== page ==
There’s an expansive and well-maintained park, but I find it quite odd that it looks like a mini zoo (with bats and python you can take a picture with for a fee) within the temple grounds.
On a clear day, the lake is mirror-like; beautifully reflecting the temple and the surrounding hills.
Jatiluwih Rice Terraces
When our car pulled up at a parking space in front of a restaurant overlooking the paddies, I thought to myself “Wait, this is it?” You see, I’m from The Philippines and rice terraces are not exactly a novelty in my country, so I found it quite underwhelming.
I was also kind of expecting that we’d go in the actual Jatiluwih, and not just admire it from afar. Needless to say, there was nothing much to do here, so I asked if we could go to Tanah Lot.
COFFEE TASTING at sari amerta luwak coffee (one bali agro)
Because it was still early, the driver suggested that we drop by a coffee farm first for coffee tasting. He said there was no pressure to purchase.
We did a short tour of the coffee farm first before the coffee tasting. Then I was presented with a dozen sampler of their products.
I actually liked a couple from this bunch and was planning to bring home some, but got turned off by the price. I decided to just buy one from the supermarket close to my hotel. :p
Not too far from the coffee farm is Tanah Lot.
This Hindu shrine is perched atop an outcrop in the sea, but devotees doesn’t seem to mind the crashing waves and ‘guardian’ sea snakes (according to my driver).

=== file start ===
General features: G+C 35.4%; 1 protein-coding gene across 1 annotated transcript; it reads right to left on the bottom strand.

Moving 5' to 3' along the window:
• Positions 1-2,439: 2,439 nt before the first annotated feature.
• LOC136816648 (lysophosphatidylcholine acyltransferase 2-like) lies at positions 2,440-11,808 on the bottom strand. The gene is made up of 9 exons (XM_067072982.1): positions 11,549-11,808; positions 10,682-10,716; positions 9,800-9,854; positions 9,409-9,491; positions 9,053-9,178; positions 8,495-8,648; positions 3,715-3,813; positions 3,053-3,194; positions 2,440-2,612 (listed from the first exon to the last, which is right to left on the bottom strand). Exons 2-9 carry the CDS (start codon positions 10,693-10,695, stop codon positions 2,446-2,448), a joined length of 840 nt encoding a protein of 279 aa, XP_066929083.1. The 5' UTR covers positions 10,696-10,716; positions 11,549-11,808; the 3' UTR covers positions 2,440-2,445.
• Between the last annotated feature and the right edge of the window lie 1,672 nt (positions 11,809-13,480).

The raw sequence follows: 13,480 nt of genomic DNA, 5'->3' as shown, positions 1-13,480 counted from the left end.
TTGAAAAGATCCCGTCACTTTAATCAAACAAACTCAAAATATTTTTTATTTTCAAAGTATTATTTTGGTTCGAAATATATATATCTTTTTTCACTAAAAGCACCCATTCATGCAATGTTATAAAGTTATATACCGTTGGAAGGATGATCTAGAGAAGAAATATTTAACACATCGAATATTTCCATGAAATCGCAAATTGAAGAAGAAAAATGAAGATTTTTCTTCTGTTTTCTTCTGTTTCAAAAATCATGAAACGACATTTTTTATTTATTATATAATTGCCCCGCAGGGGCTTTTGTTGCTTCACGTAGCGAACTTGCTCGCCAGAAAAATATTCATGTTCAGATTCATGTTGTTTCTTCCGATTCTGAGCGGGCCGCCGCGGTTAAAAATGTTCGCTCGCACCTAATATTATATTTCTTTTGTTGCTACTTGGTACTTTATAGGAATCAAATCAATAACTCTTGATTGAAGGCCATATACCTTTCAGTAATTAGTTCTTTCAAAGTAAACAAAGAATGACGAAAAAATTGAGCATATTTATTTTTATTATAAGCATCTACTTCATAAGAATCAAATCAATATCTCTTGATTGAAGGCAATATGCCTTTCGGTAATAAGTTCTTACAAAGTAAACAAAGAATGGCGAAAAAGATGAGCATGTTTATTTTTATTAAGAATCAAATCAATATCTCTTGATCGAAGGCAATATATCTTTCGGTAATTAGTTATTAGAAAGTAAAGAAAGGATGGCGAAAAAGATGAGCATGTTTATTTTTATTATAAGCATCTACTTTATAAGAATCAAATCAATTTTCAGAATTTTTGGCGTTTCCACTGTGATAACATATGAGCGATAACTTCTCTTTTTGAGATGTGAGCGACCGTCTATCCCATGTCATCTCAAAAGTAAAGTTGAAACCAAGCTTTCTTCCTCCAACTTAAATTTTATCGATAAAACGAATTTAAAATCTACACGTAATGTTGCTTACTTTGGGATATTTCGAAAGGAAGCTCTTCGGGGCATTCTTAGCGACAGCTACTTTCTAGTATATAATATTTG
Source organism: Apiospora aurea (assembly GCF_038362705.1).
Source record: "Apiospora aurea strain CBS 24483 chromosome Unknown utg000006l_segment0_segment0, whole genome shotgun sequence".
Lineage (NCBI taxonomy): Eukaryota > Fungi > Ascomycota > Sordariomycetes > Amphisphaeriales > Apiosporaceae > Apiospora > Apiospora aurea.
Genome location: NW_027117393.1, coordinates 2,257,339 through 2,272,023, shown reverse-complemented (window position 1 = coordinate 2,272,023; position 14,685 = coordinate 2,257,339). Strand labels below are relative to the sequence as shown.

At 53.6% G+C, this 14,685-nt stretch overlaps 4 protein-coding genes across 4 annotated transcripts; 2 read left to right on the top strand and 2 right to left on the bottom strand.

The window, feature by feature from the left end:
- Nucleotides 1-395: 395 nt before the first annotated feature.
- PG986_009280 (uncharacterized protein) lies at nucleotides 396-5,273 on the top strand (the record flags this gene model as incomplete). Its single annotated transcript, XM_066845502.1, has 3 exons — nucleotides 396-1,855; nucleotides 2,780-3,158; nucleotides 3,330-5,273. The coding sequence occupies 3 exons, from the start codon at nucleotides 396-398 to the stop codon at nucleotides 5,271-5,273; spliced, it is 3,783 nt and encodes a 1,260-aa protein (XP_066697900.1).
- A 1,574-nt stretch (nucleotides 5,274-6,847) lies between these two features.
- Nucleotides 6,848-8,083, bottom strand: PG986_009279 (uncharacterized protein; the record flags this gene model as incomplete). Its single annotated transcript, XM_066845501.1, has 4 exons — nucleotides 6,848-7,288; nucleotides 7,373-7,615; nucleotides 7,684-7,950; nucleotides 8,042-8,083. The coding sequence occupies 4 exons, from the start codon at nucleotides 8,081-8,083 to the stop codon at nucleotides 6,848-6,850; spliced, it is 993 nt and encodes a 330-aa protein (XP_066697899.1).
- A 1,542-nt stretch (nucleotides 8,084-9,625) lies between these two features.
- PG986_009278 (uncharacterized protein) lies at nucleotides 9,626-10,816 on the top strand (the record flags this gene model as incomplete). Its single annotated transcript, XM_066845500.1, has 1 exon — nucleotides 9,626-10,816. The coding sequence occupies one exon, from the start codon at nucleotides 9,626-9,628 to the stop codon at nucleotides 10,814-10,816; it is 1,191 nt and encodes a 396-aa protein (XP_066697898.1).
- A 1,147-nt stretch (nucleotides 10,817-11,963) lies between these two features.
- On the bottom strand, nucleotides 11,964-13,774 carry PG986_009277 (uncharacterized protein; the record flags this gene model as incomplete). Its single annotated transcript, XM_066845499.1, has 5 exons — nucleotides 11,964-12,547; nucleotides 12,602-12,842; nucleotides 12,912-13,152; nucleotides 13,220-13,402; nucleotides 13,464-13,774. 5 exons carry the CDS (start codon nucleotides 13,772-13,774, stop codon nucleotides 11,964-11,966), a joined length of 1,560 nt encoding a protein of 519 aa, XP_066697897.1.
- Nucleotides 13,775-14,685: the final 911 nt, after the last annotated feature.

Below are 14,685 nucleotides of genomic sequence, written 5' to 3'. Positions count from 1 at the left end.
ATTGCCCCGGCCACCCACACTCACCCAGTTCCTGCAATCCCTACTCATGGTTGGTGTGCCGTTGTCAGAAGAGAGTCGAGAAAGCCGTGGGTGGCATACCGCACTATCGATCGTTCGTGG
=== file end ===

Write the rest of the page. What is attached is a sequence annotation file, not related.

We were supposed to wait for the sun to set, but there were too many people so I asked the driver if he has any suggestions. He said we could go to Seminyak Beach.
Seminyak Beach is lined with posh hotels and high-end restaurants, so it’s less crowded than the rest of the beaches this side of Bali.
While Philippine beaches are far better than Bali’s (yes, I’m biased), there’s no denying that their spirituality, culture, and way of life is unlike any other in the world.
I know I’ve barely scratched the surface, so I am aching to see more of what the Island of the Gods have to offer.
Taiwan seems to be high on the list of most Filipino travelers right now, and for good reason.
It’s only a couple of hours away, and with low cost carriers flying the Manila – Taipei route daily and visa-free entry* (please check first if you’re eligible), it’s the perfect weekend getaway.
And did I mention it’s pretty affordable too? We spent a little over Php10,000.00 (USD200.00) each (exclusive of shopping/souvenirs), and this wasn’t even a budget trip. I traveled with senior citizens so comfort and convenience were priority.
Visiting our East Asian neighbors have been a lot easier for Filipinos in the recent years with the relaxation on visa applications.
Sure, Japan and South Korea are now lenient, but Taiwan even made it easy as pie under certain conditions.
Citizens of India, Vietnam, Philippines, Indonesia, Myanmar, Cambodia, and Laos possessing a resident card, valid entry visa, or visa that has expired less than 10 years prior to arrival to Taiwan from any of the following countries: Australia, Canada, Japan, Korea, New Zealand, any of the Schengen countries, UK, or the United States are eligible for an (ROC) Taiwan Travel Authorization Certificate. The visas mentioned does not include work permits.